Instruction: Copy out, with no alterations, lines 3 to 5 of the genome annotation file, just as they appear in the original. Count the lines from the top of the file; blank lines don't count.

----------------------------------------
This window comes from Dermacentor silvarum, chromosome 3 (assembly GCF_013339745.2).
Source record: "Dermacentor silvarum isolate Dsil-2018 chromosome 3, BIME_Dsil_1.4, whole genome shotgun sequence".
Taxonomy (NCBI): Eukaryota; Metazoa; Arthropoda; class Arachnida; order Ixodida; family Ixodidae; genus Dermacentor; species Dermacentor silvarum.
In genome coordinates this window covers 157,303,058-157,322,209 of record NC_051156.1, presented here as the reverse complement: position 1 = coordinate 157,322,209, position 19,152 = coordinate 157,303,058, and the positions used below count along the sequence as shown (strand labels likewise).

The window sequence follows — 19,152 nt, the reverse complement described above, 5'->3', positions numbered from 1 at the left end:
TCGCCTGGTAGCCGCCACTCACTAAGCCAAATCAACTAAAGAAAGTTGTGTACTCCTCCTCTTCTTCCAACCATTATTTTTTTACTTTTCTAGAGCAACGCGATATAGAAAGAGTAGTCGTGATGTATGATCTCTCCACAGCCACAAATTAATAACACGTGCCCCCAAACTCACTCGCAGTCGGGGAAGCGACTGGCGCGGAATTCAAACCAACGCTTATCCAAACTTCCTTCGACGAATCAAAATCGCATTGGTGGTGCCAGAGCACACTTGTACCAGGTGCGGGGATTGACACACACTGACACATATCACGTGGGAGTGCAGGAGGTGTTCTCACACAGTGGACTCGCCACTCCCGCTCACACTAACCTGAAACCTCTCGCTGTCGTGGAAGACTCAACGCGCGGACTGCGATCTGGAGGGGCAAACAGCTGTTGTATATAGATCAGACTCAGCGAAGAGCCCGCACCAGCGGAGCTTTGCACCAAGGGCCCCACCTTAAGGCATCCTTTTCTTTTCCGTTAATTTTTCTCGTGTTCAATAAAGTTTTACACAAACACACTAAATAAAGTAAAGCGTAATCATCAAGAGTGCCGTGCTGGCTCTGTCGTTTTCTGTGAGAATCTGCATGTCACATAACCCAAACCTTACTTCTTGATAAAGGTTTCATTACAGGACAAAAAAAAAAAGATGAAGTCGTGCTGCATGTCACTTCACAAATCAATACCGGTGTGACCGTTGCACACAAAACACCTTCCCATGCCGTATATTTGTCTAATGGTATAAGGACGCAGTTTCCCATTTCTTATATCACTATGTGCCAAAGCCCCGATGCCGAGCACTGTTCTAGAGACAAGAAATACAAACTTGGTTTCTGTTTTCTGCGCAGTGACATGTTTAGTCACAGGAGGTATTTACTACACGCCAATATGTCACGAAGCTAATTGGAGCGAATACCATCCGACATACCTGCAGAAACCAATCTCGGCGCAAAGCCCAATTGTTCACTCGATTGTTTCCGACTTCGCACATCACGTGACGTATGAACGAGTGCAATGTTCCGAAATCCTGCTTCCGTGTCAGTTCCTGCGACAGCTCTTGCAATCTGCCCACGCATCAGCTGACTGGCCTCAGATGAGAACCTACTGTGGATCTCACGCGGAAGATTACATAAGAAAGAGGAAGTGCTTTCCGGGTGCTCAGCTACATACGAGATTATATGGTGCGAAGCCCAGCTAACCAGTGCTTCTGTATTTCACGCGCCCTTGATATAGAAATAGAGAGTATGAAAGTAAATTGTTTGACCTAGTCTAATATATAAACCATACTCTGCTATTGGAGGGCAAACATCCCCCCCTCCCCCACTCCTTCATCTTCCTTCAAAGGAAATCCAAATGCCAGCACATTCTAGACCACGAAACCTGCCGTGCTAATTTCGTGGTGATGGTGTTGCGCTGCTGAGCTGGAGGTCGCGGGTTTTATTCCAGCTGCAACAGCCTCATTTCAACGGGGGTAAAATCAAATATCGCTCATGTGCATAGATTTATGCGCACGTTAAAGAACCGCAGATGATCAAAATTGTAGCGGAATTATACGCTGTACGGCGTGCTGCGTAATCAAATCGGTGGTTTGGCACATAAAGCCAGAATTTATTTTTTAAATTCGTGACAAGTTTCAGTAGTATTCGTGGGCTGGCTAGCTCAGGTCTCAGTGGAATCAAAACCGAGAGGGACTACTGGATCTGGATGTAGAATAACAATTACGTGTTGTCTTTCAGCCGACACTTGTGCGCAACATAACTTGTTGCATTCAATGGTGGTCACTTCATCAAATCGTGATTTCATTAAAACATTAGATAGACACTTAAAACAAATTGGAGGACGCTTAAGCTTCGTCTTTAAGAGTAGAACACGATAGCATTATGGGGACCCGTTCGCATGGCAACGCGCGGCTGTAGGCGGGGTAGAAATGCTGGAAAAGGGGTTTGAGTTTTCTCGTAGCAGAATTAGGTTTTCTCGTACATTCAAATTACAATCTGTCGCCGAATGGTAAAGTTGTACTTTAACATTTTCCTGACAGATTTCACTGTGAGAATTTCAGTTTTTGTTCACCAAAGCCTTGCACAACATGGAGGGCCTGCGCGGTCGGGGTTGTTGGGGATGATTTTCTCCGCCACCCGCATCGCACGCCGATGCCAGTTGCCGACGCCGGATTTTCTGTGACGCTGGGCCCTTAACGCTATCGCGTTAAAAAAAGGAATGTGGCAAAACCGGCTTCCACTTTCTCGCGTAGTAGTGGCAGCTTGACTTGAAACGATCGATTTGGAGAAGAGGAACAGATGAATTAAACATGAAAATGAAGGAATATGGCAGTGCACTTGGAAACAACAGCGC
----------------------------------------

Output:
Taxonomy (NCBI): Eukaryota; Metazoa; Arthropoda; class Arachnida; order Ixodida; family Ixodidae; genus Dermacentor; species Dermacentor silvarum.
In genome coordinates this window covers 157,303,058-157,322,209 of record NC_051156.1, presented here as the reverse complement: position 1 = coordinate 157,322,209, position 19,152 = coordinate 157,303,058, and the positions used below count along the sequence as shown (strand labels likewise).

The window sequence follows — 19,152 nt, the reverse complement described above, 5'->3', positions numbered from 1 at the left end: